Now, let’s look at the Competency Driver, Selection, through an active implementation lens. Selection refers to the purposeful process of recruiting, interviewing, and hiring ‘with the end in mind’. Selection through an active implementation lens includes identifying skills and abilities that are pre-requisites and/or specific to the innovation or program, as well as attributes that are difficult to train and coach. Let’s look at how recruitment, interviewing, and selection processes support high quality implementation that leads to better fidelity and improved outcomes.
From an active implementation perspective, the selection process is critical to program success. Selection from an active implementation perspective is different from selection as usual in two important ways:
- Selection is viewed as a "mutual" process. That is, the school or district is deciding whether or not to select an individual to join them and the process allows the applicant to understand the expectations related to the position.
- Selection includes "role play" or "behavior rehearsal" processes. These processes allow interviewers to observe how applicants respond to feedback and how able and willing they are to learn new practices. This process provides insight into how an applicant might respond to feedback and data. A desire and ability to learn and grow are critical for ongoing improvement.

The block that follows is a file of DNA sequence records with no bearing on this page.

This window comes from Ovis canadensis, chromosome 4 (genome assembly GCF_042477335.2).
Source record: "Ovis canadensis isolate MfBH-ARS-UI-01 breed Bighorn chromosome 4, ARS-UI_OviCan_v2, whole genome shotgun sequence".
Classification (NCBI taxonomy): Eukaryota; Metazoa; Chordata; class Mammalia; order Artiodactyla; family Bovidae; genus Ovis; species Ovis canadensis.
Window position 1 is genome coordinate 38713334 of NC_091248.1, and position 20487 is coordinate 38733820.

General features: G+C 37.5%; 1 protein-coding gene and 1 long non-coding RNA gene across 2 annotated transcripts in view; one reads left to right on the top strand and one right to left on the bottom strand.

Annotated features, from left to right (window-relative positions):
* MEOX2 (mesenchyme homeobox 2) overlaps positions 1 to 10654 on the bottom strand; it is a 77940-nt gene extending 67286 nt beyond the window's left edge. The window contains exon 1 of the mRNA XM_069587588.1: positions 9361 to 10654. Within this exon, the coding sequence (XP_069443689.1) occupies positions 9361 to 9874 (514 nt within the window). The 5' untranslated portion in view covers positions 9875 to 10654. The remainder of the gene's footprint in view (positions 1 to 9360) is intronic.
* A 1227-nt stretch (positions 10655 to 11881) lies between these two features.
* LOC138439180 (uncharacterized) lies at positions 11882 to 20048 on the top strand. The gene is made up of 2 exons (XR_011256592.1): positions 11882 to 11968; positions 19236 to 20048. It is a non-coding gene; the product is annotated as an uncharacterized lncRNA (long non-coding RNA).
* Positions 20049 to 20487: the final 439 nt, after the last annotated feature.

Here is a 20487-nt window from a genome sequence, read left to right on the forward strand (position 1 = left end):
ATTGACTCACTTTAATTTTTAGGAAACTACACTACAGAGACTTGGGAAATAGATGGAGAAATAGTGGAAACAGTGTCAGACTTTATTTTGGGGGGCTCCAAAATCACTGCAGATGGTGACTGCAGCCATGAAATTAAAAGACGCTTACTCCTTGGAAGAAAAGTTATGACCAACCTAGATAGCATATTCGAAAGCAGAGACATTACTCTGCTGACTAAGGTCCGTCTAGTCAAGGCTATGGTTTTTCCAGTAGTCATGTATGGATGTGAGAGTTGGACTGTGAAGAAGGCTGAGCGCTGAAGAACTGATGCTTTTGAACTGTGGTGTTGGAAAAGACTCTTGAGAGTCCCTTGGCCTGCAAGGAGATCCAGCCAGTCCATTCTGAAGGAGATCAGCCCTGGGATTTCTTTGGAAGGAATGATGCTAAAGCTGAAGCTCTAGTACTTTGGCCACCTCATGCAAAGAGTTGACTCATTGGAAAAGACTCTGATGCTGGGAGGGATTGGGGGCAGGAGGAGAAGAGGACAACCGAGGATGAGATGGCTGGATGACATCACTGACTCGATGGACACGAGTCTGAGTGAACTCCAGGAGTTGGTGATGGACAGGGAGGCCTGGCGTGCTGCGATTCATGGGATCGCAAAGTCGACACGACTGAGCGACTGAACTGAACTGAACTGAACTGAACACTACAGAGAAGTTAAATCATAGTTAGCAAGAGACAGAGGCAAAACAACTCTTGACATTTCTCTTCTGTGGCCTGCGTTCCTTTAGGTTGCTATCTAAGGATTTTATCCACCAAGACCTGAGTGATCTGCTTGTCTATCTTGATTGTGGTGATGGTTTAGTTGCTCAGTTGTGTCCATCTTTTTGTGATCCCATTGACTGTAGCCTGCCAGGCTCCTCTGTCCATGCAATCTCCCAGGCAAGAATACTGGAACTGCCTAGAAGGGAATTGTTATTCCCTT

The selection process is an important opportunity that allows new hires and reassigned staff to clearly understand the job requirements and ways of work and to make their own decision about whether the programs, practices and continuous improvement processes are a good fit for them. A detailed and realistic overview of the position helps the applicant decide if they are up for the challenge. The process also provides the opportunity to select for specific traits or characteristics – ones that may be challenging to support through training and coaching. For example, characteristics such as seeing parents as partners in the education process or willingly being accountable for outcomes. Information gathered through the selection process can be fed forward to trainers and coaches to help them understand the strengths of the person and more quickly focus on areas that may need attention.